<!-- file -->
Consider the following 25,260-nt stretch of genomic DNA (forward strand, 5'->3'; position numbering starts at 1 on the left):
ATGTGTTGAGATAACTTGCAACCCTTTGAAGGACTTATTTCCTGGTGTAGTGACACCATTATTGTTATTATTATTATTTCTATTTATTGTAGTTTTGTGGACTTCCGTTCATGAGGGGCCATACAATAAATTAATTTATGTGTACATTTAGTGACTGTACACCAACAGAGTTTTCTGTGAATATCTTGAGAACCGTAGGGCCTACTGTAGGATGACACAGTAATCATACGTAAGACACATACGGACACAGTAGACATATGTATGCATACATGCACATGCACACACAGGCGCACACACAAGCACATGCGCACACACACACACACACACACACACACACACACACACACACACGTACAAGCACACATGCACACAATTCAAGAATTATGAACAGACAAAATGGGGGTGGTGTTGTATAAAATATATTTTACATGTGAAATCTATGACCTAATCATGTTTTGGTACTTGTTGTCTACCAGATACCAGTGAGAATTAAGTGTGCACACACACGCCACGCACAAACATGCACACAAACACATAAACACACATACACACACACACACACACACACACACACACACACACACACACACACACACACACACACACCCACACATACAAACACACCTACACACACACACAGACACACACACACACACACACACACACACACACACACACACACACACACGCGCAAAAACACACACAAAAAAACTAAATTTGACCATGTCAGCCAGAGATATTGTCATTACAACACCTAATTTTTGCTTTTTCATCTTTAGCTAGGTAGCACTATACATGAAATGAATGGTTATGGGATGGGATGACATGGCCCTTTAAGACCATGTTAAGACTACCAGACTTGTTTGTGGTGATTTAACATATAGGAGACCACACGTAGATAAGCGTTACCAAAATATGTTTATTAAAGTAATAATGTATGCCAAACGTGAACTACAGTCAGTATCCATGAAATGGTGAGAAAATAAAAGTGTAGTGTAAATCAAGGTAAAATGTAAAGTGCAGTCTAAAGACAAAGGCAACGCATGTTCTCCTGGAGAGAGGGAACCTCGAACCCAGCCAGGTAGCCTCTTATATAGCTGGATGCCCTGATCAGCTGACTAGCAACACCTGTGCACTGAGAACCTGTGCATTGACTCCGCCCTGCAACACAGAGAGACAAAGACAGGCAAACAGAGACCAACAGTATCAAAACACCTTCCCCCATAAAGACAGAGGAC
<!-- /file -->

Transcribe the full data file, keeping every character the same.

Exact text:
Consider the following 25,260-nt stretch of genomic DNA (forward strand, 5'->3'; position numbering starts at 1 on the left):
ATGTGTTGAGATAACTTGCAACCCTTTGAAGGACTTATTTCCTGGTGTAGTGACACCATTATTGTTATTATTATTATTTCTATTTATTGTAGTTTTGTGGACTTCCGTTCATGAGGGGCCATACAATAAATTAATTTATGTGTACATTTAGTGACTGTACACCAACAGAGTTTTCTGTGAATATCTTGAGAACCGTAGGGCCTACTGTAGGATGACACAGTAATCATACGTAAGACACATACGGACACAGTAGACATATGTATGCATACATGCACATGCACACACAGGCGCACACACAAGCACATGCGCACACACACACACACACACACACACACACACACACACACACACGTACAAGCACACATGCACACAATTCAAGAATTATGAACAGACAAAATGGGGGTGGTGTTGTATAAAATATATTTTACATGTGAAATCTATGACCTAATCATGTTTTGGTACTTGTTGTCTACCAGATACCAGTGAGAATTAAGTGTGCACACACACGCCACGCACAAACATGCACACAAACACATAAACACACATACACACACACACACACACACACACACACACACACACACACACACACACACACACACACACCCACACATACAAACACACCTACACACACACACAGACACACACACACACACACACACACACACACACACACACACACACACACGCGCAAAAACACACACAAAAAAACTAAATTTGACCATGTCAGCCAGAGATATTGTCATTACAACACCTAATTTTTGCTTTTTCATCTTTAGCTAGGTAGCACTATACATGAAATGAATGGTTATGGGATGGGATGACATGGCCCTTTAAGACCATGTTAAGACTACCAGACTTGTTTGTGGTGATTTAACATATAGGAGACCACACGTAGATAAGCGTTACCAAAATATGTTTATTAAAGTAATAATGTATGCCAAACGTGAACTACAGTCAGTATCCATGAAATGGTGAGAAAATAAAAGTGTAGTGTAAATCAAGGTAAAATGTAAAGTGCAGTCTAAAGACAAAGGCAACGCATGTTCTCCTGGAGAGAGGGAACCTCGAACCCAGCCAGGTAGCCTCTTATATAGCTGGATGCCCTGATCAGCTGACTAGCAACACCTGTGCACTGAGAACCTGTGCATTGACTCCGCCCTGCAACACAGAGAGACAAAGACAGGCAAACAGAGACCAACAGTATCAAAACACCTTCCCCCATAAAGACAGAGGAC